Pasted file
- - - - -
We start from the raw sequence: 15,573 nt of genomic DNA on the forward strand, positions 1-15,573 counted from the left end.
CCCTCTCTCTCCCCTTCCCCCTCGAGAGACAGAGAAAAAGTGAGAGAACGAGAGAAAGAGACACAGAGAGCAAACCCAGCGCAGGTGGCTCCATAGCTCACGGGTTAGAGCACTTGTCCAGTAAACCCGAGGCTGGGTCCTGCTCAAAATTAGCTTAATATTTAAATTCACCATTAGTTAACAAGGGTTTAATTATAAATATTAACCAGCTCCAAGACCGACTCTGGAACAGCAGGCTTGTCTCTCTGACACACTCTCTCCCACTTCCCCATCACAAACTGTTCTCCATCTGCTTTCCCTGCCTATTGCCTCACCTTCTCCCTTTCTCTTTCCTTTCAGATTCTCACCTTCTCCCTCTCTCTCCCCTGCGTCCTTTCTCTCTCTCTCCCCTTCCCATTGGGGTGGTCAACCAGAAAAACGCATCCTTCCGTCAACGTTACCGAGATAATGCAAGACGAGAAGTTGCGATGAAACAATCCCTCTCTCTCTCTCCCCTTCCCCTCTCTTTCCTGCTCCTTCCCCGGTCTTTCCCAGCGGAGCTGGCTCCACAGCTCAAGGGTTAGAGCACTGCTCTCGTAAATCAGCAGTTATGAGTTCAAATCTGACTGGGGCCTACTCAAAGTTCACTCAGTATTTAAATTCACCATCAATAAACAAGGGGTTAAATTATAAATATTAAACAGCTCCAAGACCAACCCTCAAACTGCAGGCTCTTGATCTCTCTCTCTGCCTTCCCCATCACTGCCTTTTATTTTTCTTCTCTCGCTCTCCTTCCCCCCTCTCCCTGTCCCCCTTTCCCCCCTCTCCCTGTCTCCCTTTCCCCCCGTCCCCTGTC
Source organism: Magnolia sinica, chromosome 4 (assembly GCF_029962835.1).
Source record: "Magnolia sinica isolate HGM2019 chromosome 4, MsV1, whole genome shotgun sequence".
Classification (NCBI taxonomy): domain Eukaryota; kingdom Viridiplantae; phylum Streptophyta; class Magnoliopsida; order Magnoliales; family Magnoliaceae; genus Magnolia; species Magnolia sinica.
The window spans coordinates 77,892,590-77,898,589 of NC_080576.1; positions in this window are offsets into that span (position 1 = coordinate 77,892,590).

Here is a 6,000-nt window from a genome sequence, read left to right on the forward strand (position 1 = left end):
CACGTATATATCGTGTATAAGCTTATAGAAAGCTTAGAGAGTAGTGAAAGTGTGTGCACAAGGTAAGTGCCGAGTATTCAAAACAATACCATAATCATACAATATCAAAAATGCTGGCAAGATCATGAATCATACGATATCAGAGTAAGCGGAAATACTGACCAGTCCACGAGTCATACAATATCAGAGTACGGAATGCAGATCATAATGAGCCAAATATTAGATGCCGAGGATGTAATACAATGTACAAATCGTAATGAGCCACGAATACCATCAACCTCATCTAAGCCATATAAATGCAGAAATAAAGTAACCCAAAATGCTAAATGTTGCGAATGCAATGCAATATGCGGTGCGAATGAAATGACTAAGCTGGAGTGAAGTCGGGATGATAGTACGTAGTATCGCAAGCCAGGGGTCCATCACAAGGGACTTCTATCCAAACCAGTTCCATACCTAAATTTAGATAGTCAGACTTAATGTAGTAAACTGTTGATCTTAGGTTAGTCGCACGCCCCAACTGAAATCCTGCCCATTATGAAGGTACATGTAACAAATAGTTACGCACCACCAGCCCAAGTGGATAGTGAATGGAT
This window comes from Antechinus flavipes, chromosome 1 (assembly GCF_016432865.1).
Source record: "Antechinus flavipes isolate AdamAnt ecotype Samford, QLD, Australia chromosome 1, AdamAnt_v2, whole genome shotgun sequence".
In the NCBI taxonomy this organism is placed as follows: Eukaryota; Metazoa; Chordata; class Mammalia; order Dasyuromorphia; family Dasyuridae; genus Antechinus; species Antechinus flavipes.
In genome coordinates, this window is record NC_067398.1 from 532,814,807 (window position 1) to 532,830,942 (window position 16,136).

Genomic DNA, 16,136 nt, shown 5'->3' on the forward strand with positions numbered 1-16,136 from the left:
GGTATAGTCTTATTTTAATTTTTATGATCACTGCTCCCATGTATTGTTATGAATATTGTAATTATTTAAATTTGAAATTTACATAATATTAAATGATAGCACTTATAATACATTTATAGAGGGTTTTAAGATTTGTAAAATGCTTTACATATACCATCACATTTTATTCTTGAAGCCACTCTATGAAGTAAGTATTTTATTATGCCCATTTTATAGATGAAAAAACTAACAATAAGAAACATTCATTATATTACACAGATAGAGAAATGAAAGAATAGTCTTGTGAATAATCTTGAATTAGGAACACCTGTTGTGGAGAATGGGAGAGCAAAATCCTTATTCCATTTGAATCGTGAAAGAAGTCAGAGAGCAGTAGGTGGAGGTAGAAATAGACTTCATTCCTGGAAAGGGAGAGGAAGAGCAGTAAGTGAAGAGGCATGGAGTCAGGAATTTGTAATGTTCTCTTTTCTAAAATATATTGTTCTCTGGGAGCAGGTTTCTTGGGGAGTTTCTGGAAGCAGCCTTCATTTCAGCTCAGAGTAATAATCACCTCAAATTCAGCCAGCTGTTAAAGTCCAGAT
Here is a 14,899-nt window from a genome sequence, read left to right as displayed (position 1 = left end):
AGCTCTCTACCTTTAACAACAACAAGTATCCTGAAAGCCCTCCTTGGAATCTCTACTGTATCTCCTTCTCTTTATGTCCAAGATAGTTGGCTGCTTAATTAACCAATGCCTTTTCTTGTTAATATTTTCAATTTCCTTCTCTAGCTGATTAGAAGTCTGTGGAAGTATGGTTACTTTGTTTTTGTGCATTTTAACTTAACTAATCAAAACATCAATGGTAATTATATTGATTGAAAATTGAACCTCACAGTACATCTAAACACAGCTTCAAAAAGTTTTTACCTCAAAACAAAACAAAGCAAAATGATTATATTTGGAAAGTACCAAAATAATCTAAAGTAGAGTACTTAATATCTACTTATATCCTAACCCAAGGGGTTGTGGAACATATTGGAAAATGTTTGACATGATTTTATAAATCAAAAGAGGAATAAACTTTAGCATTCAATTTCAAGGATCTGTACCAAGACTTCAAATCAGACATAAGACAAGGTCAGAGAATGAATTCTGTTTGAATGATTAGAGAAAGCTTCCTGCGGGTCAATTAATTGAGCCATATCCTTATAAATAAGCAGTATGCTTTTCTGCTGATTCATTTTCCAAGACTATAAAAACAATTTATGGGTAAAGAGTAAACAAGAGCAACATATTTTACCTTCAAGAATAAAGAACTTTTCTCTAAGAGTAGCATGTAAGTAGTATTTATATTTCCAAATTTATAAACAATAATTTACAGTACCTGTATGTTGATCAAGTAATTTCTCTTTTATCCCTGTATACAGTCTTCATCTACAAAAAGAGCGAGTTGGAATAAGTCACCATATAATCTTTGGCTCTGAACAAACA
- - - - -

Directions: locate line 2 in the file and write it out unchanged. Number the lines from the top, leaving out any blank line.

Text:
CCCTCTCTCTCCCCTTCCCCCTCGAGAGACAGAGAAAAAGTGAGAGAACGAGAGAAAGAGACACAGAGAGCAAACCCAGCGCAGGTGGCTCCATAGCTCACGGGTTAGAGCACTTGTCCAGTAAACCCGAGGCTGGGTCCTGCTCAAAATTAGCTTAATATTTAAATTCACCATTAGTTAACAAGGGTTTAATTATAAATATTAACCAGCTCCAAGACCGACTCTGGAACAGCAGGCTTGTCTCTCTGACACACTCTCTCCCACTTCCCCATCACAAACTGTTCTCCATCTGCTTTCCCTGCCTATTGCCTCACCTTCTCCCTTTCTCTTTCCTTTCAGATTCTCACCTTCTCCCTCTCTCTCCCCTGCGTCCTTTCTCTCTCTCTCCCCTTCCCATTGGGGTGGTCAACCAGAAAAACGCATCCTTCCGTCAACGTTACCGAGATAATGCAAGACGAGAAGTTGCGATGAAACAATCCCTCTCTCTCTCTCCCCTTCCCCTCTCTTTCCTGCTCCTTCCCCGGTCTTTCCCAGCGGAGCTGGCTCCACAGCTCAAGGGTTAGAGCACTGCTCTCGTAAATCAGCAGTTATGAGTTCAAATCTGACTGGGGCCTACTCAAAGTTCACTCAGTATTTAAATTCACCATCAATAAACAAGGGGTTAAATTATAAATATTAAACAGCTCCAAGACCAACCCTCAAACTGCAGGCTCTTGATCTCTCTCTCTGCCTTCCCCATCACTGCCTTTTATTTTTCTTCTCTCGCTCTCCTTCCCCCCTCTCCCTGTCCCCCTTTCCCCCCTCTCCCTGTCTCCCTTTCCCCCCGTCCCCTGTC